Are you thinking about installing solar panels on your home and wondering how to pay for it? If you are considering going solar, the good news is the price of these systems has dropped in recent years. And there are many solar panel financing options than ever.

Keep reading to learn about the available options to finance solar panels for homeowners, including solar panel loans.

Overview of Solar Panel Financing

Most Americans finance their solar panel systems. The reason is the price. Most systems cost between $15,000 and $35,000, depending on the size, ranging from 2 to 20 kilowatts. Paying for the system in cash is the cheapest long-term option, but most Americans choose to finance them.

Several financing innovations have grown the solar market in the US substantially in the last decade. There are two major categories based on ownership of the solar panel system: third-party ownership and homeowner ownership with a solar loan.

Some companies will install the solar system for you and also provide financing. These firms are called full-service solar developers. Other companies only install the solar system and the financing is provided by a bank, credit union, or utility.

Do Lenders and Banks Offer Loans for Solar Panels?

Numerous institutions provide solar loans, ranging from local and national banks to specialized financing firms, manufacturers, and credit unions. To select the most suitable solar loan, it’s advisable to compare offerings from several financing providers.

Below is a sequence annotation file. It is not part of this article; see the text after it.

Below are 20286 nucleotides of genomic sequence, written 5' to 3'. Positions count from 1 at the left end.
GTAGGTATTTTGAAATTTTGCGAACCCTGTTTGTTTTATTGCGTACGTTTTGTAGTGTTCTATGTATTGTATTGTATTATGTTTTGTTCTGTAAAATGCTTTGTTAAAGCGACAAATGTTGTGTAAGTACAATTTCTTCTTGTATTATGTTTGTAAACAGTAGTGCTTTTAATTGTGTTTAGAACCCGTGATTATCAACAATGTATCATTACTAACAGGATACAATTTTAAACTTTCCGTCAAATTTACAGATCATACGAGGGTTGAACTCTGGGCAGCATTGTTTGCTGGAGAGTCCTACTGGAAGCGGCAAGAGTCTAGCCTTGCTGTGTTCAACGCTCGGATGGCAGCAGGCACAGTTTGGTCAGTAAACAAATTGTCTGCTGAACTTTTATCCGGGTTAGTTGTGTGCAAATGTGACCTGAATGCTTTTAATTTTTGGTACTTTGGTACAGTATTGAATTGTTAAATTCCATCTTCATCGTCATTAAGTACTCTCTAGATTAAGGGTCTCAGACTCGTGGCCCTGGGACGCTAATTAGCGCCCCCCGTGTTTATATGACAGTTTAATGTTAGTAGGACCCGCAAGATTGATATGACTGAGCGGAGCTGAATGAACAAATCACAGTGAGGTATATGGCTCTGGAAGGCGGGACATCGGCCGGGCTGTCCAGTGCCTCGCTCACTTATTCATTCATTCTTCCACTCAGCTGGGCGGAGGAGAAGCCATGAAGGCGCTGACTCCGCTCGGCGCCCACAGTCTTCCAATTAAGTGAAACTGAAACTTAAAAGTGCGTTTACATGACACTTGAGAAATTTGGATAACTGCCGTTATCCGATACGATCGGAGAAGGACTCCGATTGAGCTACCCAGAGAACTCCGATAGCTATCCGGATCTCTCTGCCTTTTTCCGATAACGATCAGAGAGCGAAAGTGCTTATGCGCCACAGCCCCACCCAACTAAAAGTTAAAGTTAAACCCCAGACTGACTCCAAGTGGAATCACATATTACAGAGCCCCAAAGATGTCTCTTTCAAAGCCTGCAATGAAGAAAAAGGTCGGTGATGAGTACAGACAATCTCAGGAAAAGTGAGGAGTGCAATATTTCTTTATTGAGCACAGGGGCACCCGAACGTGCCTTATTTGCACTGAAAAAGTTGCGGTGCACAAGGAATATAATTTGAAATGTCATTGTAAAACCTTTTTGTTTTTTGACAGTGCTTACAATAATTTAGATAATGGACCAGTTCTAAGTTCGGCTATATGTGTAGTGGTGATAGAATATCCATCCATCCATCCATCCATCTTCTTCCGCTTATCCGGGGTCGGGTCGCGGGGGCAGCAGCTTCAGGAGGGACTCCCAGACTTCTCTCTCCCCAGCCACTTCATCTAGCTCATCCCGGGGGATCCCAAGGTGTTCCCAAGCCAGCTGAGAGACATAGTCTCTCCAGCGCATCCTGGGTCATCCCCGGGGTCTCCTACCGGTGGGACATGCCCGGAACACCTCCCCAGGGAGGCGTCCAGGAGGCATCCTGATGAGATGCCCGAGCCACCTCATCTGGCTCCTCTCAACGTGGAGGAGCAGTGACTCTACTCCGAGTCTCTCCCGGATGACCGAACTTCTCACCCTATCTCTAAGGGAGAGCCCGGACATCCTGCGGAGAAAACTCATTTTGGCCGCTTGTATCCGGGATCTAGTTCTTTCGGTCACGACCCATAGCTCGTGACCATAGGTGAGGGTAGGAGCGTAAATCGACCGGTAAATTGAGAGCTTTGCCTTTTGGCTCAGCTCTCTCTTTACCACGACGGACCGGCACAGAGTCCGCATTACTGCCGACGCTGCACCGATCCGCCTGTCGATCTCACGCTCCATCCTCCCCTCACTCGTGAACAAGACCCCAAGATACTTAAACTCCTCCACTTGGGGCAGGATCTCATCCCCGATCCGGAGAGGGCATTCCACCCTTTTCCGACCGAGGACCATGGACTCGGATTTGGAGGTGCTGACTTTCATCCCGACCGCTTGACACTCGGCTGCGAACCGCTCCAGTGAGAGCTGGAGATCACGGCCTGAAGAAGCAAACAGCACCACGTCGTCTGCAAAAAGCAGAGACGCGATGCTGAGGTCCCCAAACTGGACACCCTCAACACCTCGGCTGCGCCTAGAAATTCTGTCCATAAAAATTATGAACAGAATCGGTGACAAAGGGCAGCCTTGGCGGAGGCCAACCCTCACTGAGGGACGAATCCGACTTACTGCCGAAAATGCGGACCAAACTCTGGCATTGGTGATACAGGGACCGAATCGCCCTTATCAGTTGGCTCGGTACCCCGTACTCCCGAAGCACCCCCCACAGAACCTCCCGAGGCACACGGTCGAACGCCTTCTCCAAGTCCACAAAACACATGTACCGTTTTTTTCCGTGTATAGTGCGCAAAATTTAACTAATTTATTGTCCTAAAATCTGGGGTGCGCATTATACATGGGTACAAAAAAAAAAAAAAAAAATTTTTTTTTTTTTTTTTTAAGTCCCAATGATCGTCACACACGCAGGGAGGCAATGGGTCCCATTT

Solar Panel System Third-Party Ownership

Third-party ownership of your system allows you to avoid high upfront costs and spread the payments over many years. It also puts most of the responsibility for maintenance and system operation on the third-party owner. Today, at least 40% of American homeowners with solar systems use third-party ownership.

There are two types of third-party financing arrangements to consider:

Solar Leases

The homeowner signs a contract to pay scheduled payments to the solar leasing company over a 15 or 20 year period. That company installs and owns the solar system on your property. You consume whatever amount of electricity the leased system produces.

If it produces more electricity than you consume in a month, you may get a credit for that extra power from your utility company. You pay the regular electricity rate of any power you use beyond what your solar system produces.

Power Purchase Agreements (PPAs)

With a solar PPA, the homeowner contracts with a solar project developer that installs, owns, and runs the solar system on your property. It agrees to provide all of the power produced by the system to you at a fixed rate, which is usually similar to what you pay your utility company.

This arrangement allows you to use solar power at a defined per-kilowatt-hour rate while not paying for the upfront costs of the system. You also do not need to be concerned with maintenance and system operations costs. You know how much the electricity will cost for the entire PPA term, so you are not subject to increased electricity rates in the future.

Solar Panel System Direct Ownership

Some homeowners choose to own their systems themselves. Unless they pay cash for the system, this is usually done through a solar loan.

A solar loan allows the homeowner to finance their system from a solar developer or lender. With this option, you own your solar panel system. There are a variety of solar loan options with various monthly payments, interest rates, loan terms, and credit requirements.

Some solar loans require collateral to secure the loan. In some cases, the lender may require you to take out a home equity loan to finance the solar panel system. The advantage of this second mortgage option is the interest rate will be lower (3-8% usually), but your house is on the line if you do not pay the loan.